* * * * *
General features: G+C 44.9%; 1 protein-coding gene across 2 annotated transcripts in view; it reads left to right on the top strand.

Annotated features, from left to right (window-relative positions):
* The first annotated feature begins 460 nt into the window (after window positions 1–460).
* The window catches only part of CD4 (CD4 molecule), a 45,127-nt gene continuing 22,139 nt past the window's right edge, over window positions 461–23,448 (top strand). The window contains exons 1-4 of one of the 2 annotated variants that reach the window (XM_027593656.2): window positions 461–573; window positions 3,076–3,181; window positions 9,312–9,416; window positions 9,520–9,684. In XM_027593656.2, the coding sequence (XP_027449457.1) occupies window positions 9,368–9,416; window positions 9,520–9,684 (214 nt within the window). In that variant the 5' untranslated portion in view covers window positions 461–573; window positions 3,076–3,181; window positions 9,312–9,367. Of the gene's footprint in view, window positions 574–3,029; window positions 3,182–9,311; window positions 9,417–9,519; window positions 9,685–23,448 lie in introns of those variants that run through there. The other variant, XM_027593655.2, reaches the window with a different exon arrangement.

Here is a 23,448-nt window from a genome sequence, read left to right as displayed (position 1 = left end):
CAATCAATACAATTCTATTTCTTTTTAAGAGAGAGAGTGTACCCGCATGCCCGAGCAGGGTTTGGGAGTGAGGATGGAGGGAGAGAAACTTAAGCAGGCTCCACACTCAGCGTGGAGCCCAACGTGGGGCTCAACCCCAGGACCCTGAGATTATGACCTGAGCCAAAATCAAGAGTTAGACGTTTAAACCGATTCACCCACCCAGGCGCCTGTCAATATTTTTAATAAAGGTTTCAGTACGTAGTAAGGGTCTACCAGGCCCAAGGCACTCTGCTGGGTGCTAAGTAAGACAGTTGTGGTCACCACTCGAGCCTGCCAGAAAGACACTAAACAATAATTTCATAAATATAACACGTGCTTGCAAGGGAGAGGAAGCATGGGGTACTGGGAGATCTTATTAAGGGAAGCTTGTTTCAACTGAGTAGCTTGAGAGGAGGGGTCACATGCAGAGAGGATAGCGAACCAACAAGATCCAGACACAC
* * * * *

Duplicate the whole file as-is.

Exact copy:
General features: G+C 44.9%; 1 protein-coding gene across 2 annotated transcripts in view; it reads left to right on the top strand.

Annotated features, from left to right (window-relative positions):
* The first annotated feature begins 460 nt into the window (after window positions 1–460).
* The window catches only part of CD4 (CD4 molecule), a 45,127-nt gene continuing 22,139 nt past the window's right edge, over window positions 461–23,448 (top strand). The window contains exons 1-4 of one of the 2 annotated variants that reach the window (XM_027593656.2): window positions 461–573; window positions 3,076–3,181; window positions 9,312–9,416; window positions 9,520–9,684. In XM_027593656.2, the coding sequence (XP_027449457.1) occupies window positions 9,368–9,416; window positions 9,520–9,684 (214 nt within the window). In that variant the 5' untranslated portion in view covers window positions 461–573; window positions 3,076–3,181; window positions 9,312–9,367. Of the gene's footprint in view, window positions 574–3,029; window positions 3,182–9,311; window positions 9,417–9,519; window positions 9,685–23,448 lie in introns of those variants that run through there. The other variant, XM_027593655.2, reaches the window with a different exon arrangement.

Here is a 23,448-nt window from a genome sequence, read left to right as displayed (position 1 = left end):
CAATCAATACAATTCTATTTCTTTTTAAGAGAGAGAGTGTACCCGCATGCCCGAGCAGGGTTTGGGAGTGAGGATGGAGGGAGAGAAACTTAAGCAGGCTCCACACTCAGCGTGGAGCCCAACGTGGGGCTCAACCCCAGGACCCTGAGATTATGACCTGAGCCAAAATCAAGAGTTAGACGTTTAAACCGATTCACCCACCCAGGCGCCTGTCAATATTTTTAATAAAGGTTTCAGTACGTAGTAAGGGTCTACCAGGCCCAAGGCACTCTGCTGGGTGCTAAGTAAGACAGTTGTGGTCACCACTCGAGCCTGCCAGAAAGACACTAAACAATAATTTCATAAATATAACACGTGCTTGCAAGGGAGAGGAAGCATGGGGTACTGGGAGATCTTATTAAGGGAAGCTTGTTTCAACTGAGTAGCTTGAGAGGAGGGGTCACATGCAGAGAGGATAGCGAACCAACAAGATCCAGACACAC